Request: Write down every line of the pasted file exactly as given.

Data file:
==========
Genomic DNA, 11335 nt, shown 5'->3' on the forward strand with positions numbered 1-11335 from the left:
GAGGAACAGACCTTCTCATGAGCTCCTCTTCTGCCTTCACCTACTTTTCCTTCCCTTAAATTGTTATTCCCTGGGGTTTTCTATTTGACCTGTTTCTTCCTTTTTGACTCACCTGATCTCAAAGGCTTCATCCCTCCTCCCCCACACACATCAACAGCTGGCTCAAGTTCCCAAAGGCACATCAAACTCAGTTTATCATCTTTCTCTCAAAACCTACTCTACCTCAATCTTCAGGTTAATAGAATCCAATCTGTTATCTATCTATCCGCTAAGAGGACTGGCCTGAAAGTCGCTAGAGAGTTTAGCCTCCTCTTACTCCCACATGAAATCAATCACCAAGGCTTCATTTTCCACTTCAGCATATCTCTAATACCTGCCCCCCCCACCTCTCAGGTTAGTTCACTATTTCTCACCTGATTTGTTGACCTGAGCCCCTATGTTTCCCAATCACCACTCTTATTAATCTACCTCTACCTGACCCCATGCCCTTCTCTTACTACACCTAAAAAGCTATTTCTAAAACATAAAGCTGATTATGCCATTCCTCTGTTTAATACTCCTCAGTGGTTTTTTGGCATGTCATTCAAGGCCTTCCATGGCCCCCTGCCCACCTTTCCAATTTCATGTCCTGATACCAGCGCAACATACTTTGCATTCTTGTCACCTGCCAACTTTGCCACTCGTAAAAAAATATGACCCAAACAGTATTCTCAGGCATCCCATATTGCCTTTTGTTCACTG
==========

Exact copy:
Genomic DNA, 11335 nt, shown 5'->3' on the forward strand with positions numbered 1-11335 from the left:
GAGGAACAGACCTTCTCATGAGCTCCTCTTCTGCCTTCACCTACTTTTCCTTCCCTTAAATTGTTATTCCCTGGGGTTTTCTATTTGACCTGTTTCTTCCTTTTTGACTCACCTGATCTCAAAGGCTTCATCCCTCCTCCCCCACACACATCAACAGCTGGCTCAAGTTCCCAAAGGCACATCAAACTCAGTTTATCATCTTTCTCTCAAAACCTACTCTACCTCAATCTTCAGGTTAATAGAATCCAATCTGTTATCTATCTATCCGCTAAGAGGACTGGCCTGAAAGTCGCTAGAGAGTTTAGCCTCCTCTTACTCCCACATGAAATCAATCACCAAGGCTTCATTTTCCACTTCAGCATATCTCTAATACCTGCCCCCCCCACCTCTCAGGTTAGTTCACTATTTCTCACCTGATTTGTTGACCTGAGCCCCTATGTTTCCCAATCACCACTCTTATTAATCTACCTCTACCTGACCCCATGCCCTTCTCTTACTACACCTAAAAAGCTATTTCTAAAACATAAAGCTGATTATGCCATTCCTCTGTTTAATACTCCTCAGTGGTTTTTTGGCATGTCATTCAAGGCCTTCCATGGCCCCCTGCCCACCTTTCCAATTTCATGTCCTGATACCAGCGCAACATACTTTGCATTCTTGTCACCTGCCAACTTTGCCACTCGTAAAAAAATATGACCCAAACAGTATTCTCAGGCATCCCATATTGCCTTTTGTTCACTG